Saving the girl next door: proposed law aims to stop human trafficking hubs

Victims advocates say more young women are being forced into the sex trade here in the northeast. It's called human trafficking and it’s on the rise.

Law enforcement and victims' advocates applauding new bill, say that human trafficking often goes unseen

According to victims' advocates, girls as young as 14 are being forced into prostitution and traded through elaborate 'circuits' across the country. (Shutterstock)
Girls as young as eleven years old are being lured into the sex trade and moved around the province against their will. We heard more from Nicole St-Jean of Sudbury Area Victim Services. She works with victims of human trafficking in Sudbury.

Victims advocates say more young women are being forced into the sex trade here in the northeast.

It's called human trafficking and it's on the rise.

According to police, lawmakers, and victims' advocates, Sudbury is a hub where girls as young as fourteen are being tricked into prostitution, moved around the province, and forced to have sex against their will.

The victims rack up debt to their pimps for drugs and hotel rooms, and are forced to have sex multiple times a night to pay it off.

'Saving the Girl Next Door' bill aims to help victims bring pimps to justice

A bill proposed by Conservative MPP Laurie Scott hopes to make it easier for victims of human trafficking to get restraining orders against their abusers and sue their pimps for damages.

The bill, named the 'Saving the Girl Next Door Act,' would allow for the enforcement of protection orders on behalf of victims against traffickers.

Victims are often kept drugged, trapped, and forced to have sex with clients many times a day. (Association of Certified Financial Crime Specialists)
The proposed law would also allows victims to seek compensation and to include trafficking as a sexual offence under the age of 18.

Nicole St-Jean, program coordinator at Sudbury and Area Victims Services, said girls can end up in trafficking at an early age, and there is no clear pattern who falls victim.

"It's literally the girl next door. It could be the girl working at Tim Hortons, at Wal-Mart," St-Jean said. 

"They're coming from all walks of life. There doesn't seem to be a basis on race or culture. It's just young girls, girls as young as 14."

Social media plays integral, dangerous role in recruitment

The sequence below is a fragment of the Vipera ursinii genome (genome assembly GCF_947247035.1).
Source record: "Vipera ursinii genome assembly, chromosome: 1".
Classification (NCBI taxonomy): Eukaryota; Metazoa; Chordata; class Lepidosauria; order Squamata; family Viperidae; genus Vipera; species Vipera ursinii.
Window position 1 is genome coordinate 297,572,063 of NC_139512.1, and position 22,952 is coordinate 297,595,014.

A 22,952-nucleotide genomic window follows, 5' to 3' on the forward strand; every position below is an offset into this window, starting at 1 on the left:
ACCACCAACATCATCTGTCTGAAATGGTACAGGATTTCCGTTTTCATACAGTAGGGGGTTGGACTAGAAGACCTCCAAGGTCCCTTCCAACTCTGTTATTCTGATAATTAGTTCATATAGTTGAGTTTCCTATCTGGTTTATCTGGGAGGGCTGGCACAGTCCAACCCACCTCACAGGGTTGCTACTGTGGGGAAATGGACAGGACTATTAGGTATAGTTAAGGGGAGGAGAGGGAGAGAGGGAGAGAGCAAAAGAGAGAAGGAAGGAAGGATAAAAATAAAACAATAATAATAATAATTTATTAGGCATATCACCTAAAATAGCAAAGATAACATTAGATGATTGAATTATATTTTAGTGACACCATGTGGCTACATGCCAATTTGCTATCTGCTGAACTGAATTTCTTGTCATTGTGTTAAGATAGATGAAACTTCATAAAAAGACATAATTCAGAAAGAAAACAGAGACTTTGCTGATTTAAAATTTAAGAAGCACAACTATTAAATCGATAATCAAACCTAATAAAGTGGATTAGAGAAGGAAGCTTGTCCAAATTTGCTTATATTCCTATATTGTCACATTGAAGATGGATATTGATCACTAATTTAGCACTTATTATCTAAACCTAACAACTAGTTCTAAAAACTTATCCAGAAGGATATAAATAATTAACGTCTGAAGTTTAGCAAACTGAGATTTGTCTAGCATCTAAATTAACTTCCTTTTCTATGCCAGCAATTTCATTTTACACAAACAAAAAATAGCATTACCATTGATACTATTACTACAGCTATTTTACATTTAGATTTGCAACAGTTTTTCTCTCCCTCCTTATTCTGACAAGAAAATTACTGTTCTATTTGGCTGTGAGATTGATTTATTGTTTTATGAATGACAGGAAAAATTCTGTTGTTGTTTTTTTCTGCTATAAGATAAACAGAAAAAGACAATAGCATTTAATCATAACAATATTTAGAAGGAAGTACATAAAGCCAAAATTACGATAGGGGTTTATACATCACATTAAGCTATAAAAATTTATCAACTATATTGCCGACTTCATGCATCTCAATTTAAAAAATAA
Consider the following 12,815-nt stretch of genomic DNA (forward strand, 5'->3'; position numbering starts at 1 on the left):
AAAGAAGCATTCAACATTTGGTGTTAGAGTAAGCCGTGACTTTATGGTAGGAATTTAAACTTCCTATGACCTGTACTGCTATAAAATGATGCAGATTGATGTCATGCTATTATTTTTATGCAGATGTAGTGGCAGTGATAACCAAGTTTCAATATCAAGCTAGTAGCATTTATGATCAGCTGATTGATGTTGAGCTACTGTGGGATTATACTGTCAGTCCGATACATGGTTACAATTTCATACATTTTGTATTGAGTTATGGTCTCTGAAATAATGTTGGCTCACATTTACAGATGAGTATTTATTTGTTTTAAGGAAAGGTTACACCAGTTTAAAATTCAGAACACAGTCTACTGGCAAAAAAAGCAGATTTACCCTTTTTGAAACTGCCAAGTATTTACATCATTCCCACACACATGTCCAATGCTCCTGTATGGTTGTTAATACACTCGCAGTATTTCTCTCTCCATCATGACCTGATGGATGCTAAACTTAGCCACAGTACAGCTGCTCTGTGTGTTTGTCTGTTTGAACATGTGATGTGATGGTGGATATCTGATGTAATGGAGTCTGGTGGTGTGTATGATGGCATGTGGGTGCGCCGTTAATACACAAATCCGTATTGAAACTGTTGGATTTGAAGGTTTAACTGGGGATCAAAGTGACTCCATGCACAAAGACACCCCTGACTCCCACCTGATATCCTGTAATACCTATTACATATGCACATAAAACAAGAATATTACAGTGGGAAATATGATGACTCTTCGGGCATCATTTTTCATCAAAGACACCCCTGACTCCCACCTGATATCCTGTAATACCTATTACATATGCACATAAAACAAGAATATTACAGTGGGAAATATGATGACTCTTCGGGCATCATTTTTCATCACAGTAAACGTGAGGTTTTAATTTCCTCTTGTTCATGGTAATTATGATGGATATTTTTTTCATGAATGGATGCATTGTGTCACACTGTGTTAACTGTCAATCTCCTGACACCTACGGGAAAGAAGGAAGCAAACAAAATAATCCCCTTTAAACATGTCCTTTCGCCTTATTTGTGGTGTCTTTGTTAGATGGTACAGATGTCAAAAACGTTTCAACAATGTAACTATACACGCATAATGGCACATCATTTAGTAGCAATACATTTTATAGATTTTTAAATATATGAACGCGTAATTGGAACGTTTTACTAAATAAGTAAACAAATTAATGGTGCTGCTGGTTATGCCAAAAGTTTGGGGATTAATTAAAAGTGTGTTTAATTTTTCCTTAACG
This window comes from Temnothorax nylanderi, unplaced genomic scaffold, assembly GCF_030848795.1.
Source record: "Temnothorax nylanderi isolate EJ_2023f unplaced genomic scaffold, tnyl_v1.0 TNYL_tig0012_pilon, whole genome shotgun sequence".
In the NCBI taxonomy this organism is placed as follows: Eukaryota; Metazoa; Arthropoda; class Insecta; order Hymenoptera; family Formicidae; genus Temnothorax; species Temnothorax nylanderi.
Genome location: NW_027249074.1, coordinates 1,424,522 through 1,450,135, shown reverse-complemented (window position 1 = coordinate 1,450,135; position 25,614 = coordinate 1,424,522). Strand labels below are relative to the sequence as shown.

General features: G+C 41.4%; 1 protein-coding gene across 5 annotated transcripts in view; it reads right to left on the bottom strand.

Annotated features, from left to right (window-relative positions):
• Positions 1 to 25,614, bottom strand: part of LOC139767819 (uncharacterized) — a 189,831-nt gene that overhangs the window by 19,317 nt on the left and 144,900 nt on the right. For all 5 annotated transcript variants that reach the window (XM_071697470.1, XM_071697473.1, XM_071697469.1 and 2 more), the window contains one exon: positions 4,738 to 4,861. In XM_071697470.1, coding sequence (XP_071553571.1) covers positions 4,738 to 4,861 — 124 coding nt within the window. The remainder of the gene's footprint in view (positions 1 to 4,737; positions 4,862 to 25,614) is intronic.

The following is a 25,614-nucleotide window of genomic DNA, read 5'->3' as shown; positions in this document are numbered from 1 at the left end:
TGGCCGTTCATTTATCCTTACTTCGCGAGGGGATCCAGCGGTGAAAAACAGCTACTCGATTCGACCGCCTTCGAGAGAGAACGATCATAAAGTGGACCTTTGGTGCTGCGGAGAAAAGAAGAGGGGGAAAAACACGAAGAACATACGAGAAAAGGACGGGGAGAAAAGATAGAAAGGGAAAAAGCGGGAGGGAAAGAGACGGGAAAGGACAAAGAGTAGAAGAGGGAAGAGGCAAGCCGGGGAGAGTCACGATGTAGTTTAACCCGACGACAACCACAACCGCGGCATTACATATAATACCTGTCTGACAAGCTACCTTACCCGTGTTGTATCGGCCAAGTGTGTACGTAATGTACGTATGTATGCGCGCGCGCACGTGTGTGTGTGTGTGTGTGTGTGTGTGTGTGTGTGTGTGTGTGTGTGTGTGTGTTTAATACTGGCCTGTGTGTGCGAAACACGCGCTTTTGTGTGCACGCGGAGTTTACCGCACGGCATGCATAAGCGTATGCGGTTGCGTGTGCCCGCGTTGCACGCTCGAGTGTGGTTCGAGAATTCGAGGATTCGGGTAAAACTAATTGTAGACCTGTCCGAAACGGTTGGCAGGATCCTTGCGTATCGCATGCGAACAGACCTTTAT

Social media also plays a factor in recruitment, St.-Jean said.

"We're seeing a lot of these girls being recruited through social media, getting friend requests from people they don't know," St-Jean said, adding that girls also get recruited through other friends.

"As a pimp is recruiting, he'll typically bring the girls out of town for a weekend and then they don't come back. So they're being trafficked through a circuit."

PC women's critic Laurie Scott hopes her 'saving the girl next door' bill lets victims of human trafficking bring their captors to justice. (
But convicting pimps is near impossible because many of the girls have no evidence to prove what's happened to them, St-Jean said.

Compounding the problem is the traffickers' move the girls around.

"They're being held against their will in various hotels, motels, being supplied with a constant stream of drugs. They're shuffled in the middle of the night from one city to another," St-Jean said.

A new law is fine, says Victims' Services, but we need more enforcement

Scott's proposed law aims to provide victims with the means to prevent further contact with their pimps, but not everyone believes it will be sufficient to stem the tide of trafficking.

Sudbury Victims Services' executive director Erica-Lynn Gertz said it's a step in the right direction, but one major hurdle still is convincing the public that trafficking is happening in their own community.

"We can pass all the laws we want," Gertz said, "but we have to have some way to uphold them."

Scott's proposed bill has passed its second reading, and is currently before the standing committee on justice policy. Private members' public bills rarely receive Royal Assent and become law. 

with files from Marina von Stackelberg. Edited/packaged by Casey Stranges